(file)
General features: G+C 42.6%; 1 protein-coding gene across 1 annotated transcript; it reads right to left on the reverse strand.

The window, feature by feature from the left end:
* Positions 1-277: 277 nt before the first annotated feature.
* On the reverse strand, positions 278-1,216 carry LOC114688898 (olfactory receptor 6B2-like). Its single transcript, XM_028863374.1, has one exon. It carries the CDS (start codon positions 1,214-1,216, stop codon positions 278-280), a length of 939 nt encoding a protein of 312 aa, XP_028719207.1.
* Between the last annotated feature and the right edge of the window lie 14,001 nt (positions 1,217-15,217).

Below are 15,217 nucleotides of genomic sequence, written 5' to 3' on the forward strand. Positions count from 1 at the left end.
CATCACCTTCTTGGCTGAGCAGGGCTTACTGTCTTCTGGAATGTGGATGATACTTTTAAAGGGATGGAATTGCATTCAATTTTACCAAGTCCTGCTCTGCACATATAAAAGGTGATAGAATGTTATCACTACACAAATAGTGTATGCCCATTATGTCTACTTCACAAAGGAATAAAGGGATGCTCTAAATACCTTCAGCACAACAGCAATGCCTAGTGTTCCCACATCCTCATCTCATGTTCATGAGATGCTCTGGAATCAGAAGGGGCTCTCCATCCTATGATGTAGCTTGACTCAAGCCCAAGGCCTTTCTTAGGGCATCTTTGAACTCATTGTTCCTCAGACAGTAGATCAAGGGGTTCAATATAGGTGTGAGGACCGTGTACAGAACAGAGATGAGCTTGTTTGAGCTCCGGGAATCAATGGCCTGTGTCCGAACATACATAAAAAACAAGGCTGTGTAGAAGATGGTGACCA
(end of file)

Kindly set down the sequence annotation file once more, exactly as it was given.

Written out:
General features: G+C 42.6%; 1 protein-coding gene across 1 annotated transcript; it reads right to left on the reverse strand.

The window, feature by feature from the left end:
* Positions 1-277: 277 nt before the first annotated feature.
* On the reverse strand, positions 278-1,216 carry LOC114688898 (olfactory receptor 6B2-like). Its single transcript, XM_028863374.1, has one exon. It carries the CDS (start codon positions 1,214-1,216, stop codon positions 278-280), a length of 939 nt encoding a protein of 312 aa, XP_028719207.1.
* Between the last annotated feature and the right edge of the window lie 14,001 nt (positions 1,217-15,217).

Below are 15,217 nucleotides of genomic sequence, written 5' to 3' on the forward strand. Positions count from 1 at the left end.
CATCACCTTCTTGGCTGAGCAGGGCTTACTGTCTTCTGGAATGTGGATGATACTTTTAAAGGGATGGAATTGCATTCAATTTTACCAAGTCCTGCTCTGCACATATAAAAGGTGATAGAATGTTATCACTACACAAATAGTGTATGCCCATTATGTCTACTTCACAAAGGAATAAAGGGATGCTCTAAATACCTTCAGCACAACAGCAATGCCTAGTGTTCCCACATCCTCATCTCATGTTCATGAGATGCTCTGGAATCAGAAGGGGCTCTCCATCCTATGATGTAGCTTGACTCAAGCCCAAGGCCTTTCTTAGGGCATCTTTGAACTCATTGTTCCTCAGACAGTAGATCAAGGGGTTCAATATAGGTGTGAGGACCGTGTACAGAACAGAGATGAGCTTGTTTGAGCTCCGGGAATCAATGGCCTGTGTCCGAACATACATAAAAAACAAGGCTGTGTAGAAGATGGTGACCA